Still more needs to be done on violence against women

It is that time of the year once again - no, not Christmas time! It is that time when we commemorate the 16 Days of Activism against Gender Based Violence from 25 November to 10 December.

There has been so much talk around peace of late, especially in Zimbabwe and this is a good step considering this year's 16 Days theme, "From peace in the home to peace in the world: Let's challenge militarism and end violence against women. € With such in mind, it is useful that each person plays their role in ensuring sustainable peace from their personal space to the public space and of course, the duty bearers have the greater responsibility to ensure protection and security for women. Five key aspects fall into place with this year's theme and thus activism will be centered on these.


Perhaps before delving into the key areas of activism, it is prudent to define militarism which in this case is defined by the Center for Women's Global Leadership as an ideology that creates a culture of fear and supports the use of violence, aggression or military inventions for settling disputes and enforcing political and economic interests. Moreover, militarism also privileges certain violent forms of masculinity, which often has grave consequences for the true safety and security of women. In this light, this year's 16 Days commemorations firstly zero in on bringing women, peace and human rights movements to challenge militarism in all its forms. This can be done by utilizing international tools such as the Beijing Platform for Action, CEDAW, Security Council's Resolutions 1325, 1820, 188, 1889, and 1960 on Women, Peace, Security and more to hold our governments accountable for protecting and respecting the rights of women

Secondly, it is imperative that the proliferation of small arms and their role in domestic violence be challenged during this year's activism. The reality of women dying a violent death in a home where there is a fire arm is more real than many of us ever anticipate. It is therefore important that we begin to acknowledge these lived realities for some women speak out on the sale, trade, proliferation and misuse of such small arms. Thirdly, sexual violence in and after conflict is an issue that is at the centre of the 16 Days in 2011. Rape is often used as a weapon to humiliate and drive fear into women's lives as wars are fought on their bodies. Although some action has been taken towards dealing with this issue, a lot still needs to be done to ensure the security and safety of women in conflict times.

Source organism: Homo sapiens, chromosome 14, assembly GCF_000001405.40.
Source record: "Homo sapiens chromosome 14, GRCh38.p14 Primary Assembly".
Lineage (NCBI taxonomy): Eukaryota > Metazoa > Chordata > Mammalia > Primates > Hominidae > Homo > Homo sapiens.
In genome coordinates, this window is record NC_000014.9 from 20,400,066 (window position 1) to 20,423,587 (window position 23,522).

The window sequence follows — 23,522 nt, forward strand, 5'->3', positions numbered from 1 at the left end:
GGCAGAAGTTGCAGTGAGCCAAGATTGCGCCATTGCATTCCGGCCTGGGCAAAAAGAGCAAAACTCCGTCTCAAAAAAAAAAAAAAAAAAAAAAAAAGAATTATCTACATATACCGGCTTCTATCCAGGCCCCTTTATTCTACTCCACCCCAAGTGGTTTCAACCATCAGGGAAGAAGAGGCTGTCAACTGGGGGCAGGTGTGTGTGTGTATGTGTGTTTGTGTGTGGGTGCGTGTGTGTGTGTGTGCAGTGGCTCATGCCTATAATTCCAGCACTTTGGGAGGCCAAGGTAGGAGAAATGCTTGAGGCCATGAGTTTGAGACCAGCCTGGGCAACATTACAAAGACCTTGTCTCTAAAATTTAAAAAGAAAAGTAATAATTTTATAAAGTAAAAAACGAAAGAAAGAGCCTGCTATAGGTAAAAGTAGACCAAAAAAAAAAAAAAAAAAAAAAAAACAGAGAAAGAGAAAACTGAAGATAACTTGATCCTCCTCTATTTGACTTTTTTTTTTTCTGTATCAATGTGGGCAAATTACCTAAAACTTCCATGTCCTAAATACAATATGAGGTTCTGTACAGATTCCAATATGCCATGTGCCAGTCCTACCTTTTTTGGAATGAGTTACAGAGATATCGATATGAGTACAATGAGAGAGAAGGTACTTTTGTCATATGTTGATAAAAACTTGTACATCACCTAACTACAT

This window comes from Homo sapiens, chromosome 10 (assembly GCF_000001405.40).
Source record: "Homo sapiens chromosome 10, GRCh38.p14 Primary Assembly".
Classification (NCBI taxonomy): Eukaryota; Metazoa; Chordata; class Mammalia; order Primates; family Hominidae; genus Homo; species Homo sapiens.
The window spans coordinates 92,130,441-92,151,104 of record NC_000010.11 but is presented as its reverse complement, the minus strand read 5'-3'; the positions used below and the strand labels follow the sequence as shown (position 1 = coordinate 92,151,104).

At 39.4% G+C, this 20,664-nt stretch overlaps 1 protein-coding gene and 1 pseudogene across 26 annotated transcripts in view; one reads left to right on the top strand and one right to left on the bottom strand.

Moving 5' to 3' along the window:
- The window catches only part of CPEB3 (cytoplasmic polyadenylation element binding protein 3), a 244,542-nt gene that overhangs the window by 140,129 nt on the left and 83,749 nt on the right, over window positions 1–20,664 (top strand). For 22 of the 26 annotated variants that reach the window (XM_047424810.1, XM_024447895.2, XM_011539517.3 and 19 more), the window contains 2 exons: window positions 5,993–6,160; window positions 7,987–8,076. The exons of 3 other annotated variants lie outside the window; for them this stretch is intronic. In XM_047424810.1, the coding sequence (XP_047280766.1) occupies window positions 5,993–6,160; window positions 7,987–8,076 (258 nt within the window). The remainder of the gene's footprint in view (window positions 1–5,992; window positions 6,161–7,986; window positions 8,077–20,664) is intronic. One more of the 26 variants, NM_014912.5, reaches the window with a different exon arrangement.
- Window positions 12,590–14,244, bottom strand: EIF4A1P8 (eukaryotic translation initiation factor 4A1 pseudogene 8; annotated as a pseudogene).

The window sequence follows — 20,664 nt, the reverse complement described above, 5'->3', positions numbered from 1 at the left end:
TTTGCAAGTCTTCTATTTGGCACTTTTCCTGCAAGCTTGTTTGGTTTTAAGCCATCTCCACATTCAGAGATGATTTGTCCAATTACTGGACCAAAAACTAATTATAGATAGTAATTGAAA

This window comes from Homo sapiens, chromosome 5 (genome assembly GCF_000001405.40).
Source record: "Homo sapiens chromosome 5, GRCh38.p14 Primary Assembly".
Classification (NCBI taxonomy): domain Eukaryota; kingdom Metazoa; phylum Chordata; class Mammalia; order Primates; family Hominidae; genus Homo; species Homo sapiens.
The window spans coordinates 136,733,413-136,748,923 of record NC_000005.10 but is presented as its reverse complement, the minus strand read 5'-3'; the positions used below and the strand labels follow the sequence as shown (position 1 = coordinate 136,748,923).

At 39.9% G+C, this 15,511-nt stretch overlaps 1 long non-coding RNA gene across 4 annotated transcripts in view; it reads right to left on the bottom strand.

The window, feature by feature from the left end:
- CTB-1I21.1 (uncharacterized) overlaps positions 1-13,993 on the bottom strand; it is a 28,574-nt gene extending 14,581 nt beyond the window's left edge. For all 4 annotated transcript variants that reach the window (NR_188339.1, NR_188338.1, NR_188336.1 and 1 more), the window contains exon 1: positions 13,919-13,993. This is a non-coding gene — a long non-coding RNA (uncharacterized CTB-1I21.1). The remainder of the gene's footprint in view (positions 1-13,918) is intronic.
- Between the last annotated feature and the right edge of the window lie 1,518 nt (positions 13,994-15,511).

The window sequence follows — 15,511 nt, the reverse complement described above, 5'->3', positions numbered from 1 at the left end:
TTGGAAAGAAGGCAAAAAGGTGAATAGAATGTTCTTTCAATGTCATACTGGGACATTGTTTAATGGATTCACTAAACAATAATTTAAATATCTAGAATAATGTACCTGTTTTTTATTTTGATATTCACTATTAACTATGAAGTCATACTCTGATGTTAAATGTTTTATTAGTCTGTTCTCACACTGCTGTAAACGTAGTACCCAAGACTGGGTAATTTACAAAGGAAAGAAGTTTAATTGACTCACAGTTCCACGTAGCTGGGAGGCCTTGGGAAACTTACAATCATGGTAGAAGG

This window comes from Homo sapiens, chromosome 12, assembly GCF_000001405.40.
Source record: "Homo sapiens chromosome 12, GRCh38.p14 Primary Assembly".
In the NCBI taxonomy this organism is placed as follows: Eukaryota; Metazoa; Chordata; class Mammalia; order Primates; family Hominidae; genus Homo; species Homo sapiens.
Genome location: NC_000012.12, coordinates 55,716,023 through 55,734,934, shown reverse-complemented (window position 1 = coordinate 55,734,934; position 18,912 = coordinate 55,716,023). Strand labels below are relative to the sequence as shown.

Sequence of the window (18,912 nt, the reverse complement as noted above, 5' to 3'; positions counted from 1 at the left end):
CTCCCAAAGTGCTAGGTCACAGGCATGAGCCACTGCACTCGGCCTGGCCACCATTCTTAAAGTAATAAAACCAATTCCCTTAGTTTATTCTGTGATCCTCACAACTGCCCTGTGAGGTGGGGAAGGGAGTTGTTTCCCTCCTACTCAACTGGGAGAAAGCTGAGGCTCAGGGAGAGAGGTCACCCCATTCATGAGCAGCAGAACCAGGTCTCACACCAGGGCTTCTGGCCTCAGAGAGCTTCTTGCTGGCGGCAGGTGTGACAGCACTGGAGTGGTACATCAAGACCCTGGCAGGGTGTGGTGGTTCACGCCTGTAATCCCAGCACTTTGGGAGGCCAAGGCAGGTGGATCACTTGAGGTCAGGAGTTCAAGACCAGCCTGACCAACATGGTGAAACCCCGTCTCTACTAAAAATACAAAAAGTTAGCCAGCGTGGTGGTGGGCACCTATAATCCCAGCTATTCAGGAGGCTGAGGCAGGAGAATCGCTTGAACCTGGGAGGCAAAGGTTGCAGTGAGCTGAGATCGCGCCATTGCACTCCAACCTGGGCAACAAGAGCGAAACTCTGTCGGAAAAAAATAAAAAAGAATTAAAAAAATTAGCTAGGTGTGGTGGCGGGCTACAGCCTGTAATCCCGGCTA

In Zimbabwe today as is the case in many areas of the world, political violence is an issue that leaves women at the very heart of conflict aftermath. Reflecting on this, it could be useful to begin some sort of activism in line with the fourth issue of this year's theme that deals with political violence against women including pre, during and post election violence. As Zimbabwe is undergoing a constitutional reform process and is anticipating an election, violence, as has been the case in the last couple of weeks, is on the increase. A close look at trends will inform us that this is likely to increase as the referendum and election draw close with the various parties entering a full swing campaign mode. In this light, let us come together and begin to shun political violence as it has a negative impact on women's lives and discourages them from actively participating on the democratization agenda.

Lastly, this year's 16 Days commemorations are centered around sexual and gender based violence committed by state agents, particularly the police and military. As we begin to finalize our plans for 16 Days of Activism against gender based violence, let us not forget how civil society in Zimbabwe has been calling for security sector reforms. This will enable the creation of a safe and secure environment for women to participate and also live their lives without fear; harassment and intimidation from the various security sectors.

It is everyone's responsibility to ensure that the environment in the home, community, nation and worlds at large is such that women can freely live their lives and explore their being. The above mentioned issues can be a rallying point for you wherever it is that you are, so that we can all come together and ensure that there is sustainable peace in the home and world by denouncing militarism and facilitating the creation of a safe and secure world where women are able to excel to their best ability. Zimbabwe needs this as is the same with the rest of the world so let us begin to make a difference today, right now and be a part of the 16 Days of Activism Against Gender Based Violence 2011!

Grace Chirenje-Nachipo is an activist.

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